Saturday, August 29, 2009

Entrepreneurs complain of prohibitive health care costs

A recent study on the small business sectors in different countries has knocked down the notion that the U.S. economic policy welcomes and fosters entrepreneurs. Rather, the Center for Economic and Policy Research, which conducted the study, found that the United States has one the smallest small business sectors—as a portion of total national employment—in the world.

The study looked at 22 wealthy industrialized nations and found that the United States had the second lowest share of self-employed workers, ahead of only Luxembourg. The United States also ranked close to the bottom in terms of the portion of the work force employed in small business manufacturing: the U.S. share of 11.1% compares with 14.4% in Sweden and 18.1% in the United Kingdom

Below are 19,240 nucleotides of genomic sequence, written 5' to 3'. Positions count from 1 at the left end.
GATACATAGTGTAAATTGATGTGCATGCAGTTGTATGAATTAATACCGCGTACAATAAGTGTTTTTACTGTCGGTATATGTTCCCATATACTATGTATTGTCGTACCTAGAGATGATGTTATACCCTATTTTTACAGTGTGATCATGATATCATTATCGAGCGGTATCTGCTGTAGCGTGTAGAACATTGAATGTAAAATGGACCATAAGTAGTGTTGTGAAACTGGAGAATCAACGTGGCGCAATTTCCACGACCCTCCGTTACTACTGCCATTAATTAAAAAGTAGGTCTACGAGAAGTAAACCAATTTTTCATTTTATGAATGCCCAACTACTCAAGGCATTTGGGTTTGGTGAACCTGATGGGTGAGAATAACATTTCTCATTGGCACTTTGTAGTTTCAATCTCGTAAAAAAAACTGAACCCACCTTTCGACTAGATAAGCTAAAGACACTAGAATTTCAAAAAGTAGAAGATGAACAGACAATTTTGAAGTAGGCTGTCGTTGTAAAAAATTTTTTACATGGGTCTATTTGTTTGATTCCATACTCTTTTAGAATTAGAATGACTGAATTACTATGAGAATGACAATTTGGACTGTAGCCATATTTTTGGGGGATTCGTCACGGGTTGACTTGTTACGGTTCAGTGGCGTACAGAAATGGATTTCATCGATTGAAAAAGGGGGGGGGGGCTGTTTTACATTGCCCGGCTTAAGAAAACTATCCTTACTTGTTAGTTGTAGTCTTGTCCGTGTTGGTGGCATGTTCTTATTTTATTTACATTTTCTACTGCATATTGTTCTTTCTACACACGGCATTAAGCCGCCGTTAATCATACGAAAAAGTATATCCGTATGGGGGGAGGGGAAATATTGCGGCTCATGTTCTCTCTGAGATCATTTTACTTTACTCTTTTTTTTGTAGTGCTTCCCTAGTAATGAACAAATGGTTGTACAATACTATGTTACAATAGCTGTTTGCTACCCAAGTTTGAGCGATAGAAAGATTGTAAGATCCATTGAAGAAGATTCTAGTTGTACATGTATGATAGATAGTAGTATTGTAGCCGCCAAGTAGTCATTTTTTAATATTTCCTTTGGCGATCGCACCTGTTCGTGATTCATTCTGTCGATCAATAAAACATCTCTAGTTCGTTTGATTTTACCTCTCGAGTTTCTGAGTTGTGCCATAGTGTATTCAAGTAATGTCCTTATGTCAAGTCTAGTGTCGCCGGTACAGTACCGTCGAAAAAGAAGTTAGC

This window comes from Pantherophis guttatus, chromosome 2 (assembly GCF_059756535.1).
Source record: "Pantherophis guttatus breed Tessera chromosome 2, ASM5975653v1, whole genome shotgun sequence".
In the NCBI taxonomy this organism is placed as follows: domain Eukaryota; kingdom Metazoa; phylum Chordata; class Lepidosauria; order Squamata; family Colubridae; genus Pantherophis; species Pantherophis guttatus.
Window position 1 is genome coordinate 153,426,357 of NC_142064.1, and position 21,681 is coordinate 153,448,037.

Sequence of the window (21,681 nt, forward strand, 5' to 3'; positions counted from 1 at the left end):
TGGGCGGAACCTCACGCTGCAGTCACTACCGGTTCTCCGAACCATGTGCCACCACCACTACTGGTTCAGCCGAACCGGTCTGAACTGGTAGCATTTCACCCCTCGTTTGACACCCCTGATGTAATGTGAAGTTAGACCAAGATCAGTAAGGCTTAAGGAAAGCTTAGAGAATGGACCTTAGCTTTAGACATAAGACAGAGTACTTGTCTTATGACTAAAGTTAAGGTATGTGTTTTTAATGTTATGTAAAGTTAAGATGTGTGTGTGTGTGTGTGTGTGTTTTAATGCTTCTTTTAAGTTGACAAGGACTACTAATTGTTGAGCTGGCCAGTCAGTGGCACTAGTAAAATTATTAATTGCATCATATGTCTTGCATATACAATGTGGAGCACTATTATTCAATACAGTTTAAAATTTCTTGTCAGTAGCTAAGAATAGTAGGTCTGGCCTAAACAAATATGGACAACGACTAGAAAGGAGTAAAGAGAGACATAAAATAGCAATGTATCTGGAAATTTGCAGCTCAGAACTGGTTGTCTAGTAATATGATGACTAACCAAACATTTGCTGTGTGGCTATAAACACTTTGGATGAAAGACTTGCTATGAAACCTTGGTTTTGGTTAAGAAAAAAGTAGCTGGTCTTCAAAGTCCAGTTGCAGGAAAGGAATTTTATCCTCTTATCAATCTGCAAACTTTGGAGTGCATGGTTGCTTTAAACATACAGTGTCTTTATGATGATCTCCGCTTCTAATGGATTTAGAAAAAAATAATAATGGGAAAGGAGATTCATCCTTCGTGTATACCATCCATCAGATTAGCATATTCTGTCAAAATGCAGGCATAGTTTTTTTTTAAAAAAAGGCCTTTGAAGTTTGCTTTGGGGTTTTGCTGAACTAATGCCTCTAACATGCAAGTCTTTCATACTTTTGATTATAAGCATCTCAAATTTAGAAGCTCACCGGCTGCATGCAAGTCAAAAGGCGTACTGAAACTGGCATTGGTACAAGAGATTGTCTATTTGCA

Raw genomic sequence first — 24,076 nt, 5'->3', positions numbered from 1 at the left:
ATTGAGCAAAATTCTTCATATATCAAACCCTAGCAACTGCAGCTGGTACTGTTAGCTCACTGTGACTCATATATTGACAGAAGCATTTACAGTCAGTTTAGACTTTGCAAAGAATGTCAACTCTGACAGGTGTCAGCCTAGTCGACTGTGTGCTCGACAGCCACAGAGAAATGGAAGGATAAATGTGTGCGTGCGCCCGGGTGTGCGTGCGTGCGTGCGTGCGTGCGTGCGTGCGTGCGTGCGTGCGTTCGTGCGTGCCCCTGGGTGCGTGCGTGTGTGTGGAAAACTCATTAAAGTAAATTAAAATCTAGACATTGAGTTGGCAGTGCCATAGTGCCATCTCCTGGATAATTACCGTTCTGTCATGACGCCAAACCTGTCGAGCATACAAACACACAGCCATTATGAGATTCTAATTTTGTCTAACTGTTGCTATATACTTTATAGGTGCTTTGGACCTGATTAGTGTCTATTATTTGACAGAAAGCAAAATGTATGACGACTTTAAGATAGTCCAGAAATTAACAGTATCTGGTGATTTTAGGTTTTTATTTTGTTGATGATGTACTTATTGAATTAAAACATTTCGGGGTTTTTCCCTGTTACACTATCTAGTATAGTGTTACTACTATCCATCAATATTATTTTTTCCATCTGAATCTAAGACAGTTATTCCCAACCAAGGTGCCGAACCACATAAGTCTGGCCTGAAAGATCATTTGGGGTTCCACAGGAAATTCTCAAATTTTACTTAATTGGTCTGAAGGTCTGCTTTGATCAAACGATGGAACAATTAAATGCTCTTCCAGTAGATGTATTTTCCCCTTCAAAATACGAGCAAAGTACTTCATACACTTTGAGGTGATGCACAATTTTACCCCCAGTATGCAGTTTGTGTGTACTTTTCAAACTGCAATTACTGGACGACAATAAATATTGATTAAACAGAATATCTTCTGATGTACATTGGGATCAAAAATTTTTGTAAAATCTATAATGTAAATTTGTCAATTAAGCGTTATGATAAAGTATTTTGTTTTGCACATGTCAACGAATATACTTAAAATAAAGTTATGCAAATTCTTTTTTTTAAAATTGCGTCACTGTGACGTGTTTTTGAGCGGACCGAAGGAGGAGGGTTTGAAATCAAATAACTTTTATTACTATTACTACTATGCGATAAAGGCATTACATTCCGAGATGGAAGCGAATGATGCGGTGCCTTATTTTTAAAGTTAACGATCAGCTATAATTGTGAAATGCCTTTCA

In other words, despite a long tradition of celebrating self-starters and business owners who create jobs and collectively serve as a powerful economic engine, the United States has a comparatively weak and small business sector.

While the study’s authors theorize that high health costs are to blame for the lack of a more robust small business sector, what’s even more striking is how many would-be entrepreneurs agreed. A New York Times blog earlier this month about the study generated a flurry of responses, which were overwhelmingly in agreement that unfriendly health care policies were choking the small business sector.

Read it all at the Economic Policy Institute

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